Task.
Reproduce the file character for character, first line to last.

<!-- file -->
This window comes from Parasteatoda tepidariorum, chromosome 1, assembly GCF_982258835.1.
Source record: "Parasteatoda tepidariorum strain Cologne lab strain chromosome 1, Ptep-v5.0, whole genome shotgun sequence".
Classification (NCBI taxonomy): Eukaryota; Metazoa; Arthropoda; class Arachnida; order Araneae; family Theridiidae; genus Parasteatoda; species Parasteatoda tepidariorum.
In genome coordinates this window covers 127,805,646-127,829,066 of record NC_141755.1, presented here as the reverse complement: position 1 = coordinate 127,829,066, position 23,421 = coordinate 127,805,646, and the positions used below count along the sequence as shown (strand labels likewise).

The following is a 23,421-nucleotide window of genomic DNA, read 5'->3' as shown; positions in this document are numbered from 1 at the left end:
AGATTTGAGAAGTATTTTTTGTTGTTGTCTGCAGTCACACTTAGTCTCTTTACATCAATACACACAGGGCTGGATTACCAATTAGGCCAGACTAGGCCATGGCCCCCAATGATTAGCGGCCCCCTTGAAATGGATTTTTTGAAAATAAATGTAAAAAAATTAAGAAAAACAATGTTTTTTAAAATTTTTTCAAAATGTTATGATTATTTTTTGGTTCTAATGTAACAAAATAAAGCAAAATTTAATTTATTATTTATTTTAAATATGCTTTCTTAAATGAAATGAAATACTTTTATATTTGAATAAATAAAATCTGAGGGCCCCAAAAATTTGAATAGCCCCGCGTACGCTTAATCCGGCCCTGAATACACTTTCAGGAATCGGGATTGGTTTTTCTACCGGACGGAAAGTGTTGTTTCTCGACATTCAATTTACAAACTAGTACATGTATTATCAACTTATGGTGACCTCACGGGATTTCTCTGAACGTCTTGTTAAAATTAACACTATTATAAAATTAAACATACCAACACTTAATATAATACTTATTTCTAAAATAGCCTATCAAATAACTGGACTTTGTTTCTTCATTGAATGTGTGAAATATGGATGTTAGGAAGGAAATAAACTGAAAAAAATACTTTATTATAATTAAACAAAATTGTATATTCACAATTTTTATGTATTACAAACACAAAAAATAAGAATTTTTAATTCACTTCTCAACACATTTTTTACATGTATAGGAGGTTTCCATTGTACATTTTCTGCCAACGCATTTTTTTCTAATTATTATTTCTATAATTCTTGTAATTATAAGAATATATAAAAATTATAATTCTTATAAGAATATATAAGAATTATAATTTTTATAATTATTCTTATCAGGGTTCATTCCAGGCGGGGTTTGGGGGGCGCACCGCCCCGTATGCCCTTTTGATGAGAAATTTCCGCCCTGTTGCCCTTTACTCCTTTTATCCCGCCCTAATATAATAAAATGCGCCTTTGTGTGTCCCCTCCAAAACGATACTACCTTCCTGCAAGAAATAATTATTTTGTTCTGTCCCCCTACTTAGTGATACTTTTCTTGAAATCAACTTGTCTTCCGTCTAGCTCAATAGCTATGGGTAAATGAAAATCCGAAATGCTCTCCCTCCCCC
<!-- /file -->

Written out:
This window comes from Parasteatoda tepidariorum, chromosome 1, assembly GCF_982258835.1.
Source record: "Parasteatoda tepidariorum strain Cologne lab strain chromosome 1, Ptep-v5.0, whole genome shotgun sequence".
Classification (NCBI taxonomy): Eukaryota; Metazoa; Arthropoda; class Arachnida; order Araneae; family Theridiidae; genus Parasteatoda; species Parasteatoda tepidariorum.
In genome coordinates this window covers 127,805,646-127,829,066 of record NC_141755.1, presented here as the reverse complement: position 1 = coordinate 127,829,066, position 23,421 = coordinate 127,805,646, and the positions used below count along the sequence as shown (strand labels likewise).

The following is a 23,421-nucleotide window of genomic DNA, read 5'->3' as shown; positions in this document are numbered from 1 at the left end:
AGATTTGAGAAGTATTTTTTGTTGTTGTCTGCAGTCACACTTAGTCTCTTTACATCAATACACACAGGGCTGGATTACCAATTAGGCCAGACTAGGCCATGGCCCCCAATGATTAGCGGCCCCCTTGAAATGGATTTTTTGAAAATAAATGTAAAAAAATTAAGAAAAACAATGTTTTTTAAAATTTTTTCAAAATGTTATGATTATTTTTTGGTTCTAATGTAACAAAATAAAGCAAAATTTAATTTATTATTTATTTTAAATATGCTTTCTTAAATGAAATGAAATACTTTTATATTTGAATAAATAAAATCTGAGGGCCCCAAAAATTTGAATAGCCCCGCGTACGCTTAATCCGGCCCTGAATACACTTTCAGGAATCGGGATTGGTTTTTCTACCGGACGGAAAGTGTTGTTTCTCGACATTCAATTTACAAACTAGTACATGTATTATCAACTTATGGTGACCTCACGGGATTTCTCTGAACGTCTTGTTAAAATTAACACTATTATAAAATTAAACATACCAACACTTAATATAATACTTATTTCTAAAATAGCCTATCAAATAACTGGACTTTGTTTCTTCATTGAATGTGTGAAATATGGATGTTAGGAAGGAAATAAACTGAAAAAAATACTTTATTATAATTAAACAAAATTGTATATTCACAATTTTTATGTATTACAAACACAAAAAATAAGAATTTTTAATTCACTTCTCAACACATTTTTTACATGTATAGGAGGTTTCCATTGTACATTTTCTGCCAACGCATTTTTTTCTAATTATTATTTCTATAATTCTTGTAATTATAAGAATATATAAAAATTATAATTCTTATAAGAATATATAAGAATTATAATTTTTATAATTATTCTTATCAGGGTTCATTCCAGGCGGGGTTTGGGGGGCGCACCGCCCCGTATGCCCTTTTGATGAGAAATTTCCGCCCTGTTGCCCTTTACTCCTTTTATCCCGCCCTAATATAATAAAATGCGCCTTTGTGTGTCCCCTCCAAAACGATACTACCTTCCTGCAAGAAATAATTATTTTGTTCTGTCCCCCTACTTAGTGATACTTTTCTTGAAATCAACTTGTCTTCCGTCTAGCTCAATAGCTATGGGTAAATGAAAATCCGAAATGCTCTCCCTCCCCC